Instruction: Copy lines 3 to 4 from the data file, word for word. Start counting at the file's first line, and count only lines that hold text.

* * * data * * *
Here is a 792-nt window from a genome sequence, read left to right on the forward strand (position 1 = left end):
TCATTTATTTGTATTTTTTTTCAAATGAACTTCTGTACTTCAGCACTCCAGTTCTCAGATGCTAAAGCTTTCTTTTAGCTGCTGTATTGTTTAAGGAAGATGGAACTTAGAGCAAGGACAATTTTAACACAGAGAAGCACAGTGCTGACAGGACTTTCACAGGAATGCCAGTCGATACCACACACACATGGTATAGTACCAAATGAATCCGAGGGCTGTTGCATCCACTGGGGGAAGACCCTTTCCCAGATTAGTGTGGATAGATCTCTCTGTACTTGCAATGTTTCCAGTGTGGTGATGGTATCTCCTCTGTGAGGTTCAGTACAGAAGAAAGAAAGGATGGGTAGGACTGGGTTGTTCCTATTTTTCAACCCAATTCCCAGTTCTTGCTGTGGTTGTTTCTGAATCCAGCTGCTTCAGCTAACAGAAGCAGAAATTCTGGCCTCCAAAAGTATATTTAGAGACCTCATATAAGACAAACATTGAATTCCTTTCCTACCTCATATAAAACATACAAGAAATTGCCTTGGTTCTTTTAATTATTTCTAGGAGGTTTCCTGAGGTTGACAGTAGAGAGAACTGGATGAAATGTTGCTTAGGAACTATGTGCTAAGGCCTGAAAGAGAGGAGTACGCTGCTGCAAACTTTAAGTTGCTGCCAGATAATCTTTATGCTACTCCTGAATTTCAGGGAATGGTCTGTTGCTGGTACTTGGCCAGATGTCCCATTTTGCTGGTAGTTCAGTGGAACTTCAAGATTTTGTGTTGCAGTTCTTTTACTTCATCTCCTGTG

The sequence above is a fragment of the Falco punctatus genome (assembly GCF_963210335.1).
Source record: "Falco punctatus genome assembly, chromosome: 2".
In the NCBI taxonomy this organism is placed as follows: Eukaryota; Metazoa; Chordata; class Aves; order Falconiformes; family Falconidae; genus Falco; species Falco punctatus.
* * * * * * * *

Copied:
The sequence above is a fragment of the Falco punctatus genome (assembly GCF_963210335.1).
Source record: "Falco punctatus genome assembly, chromosome: 2".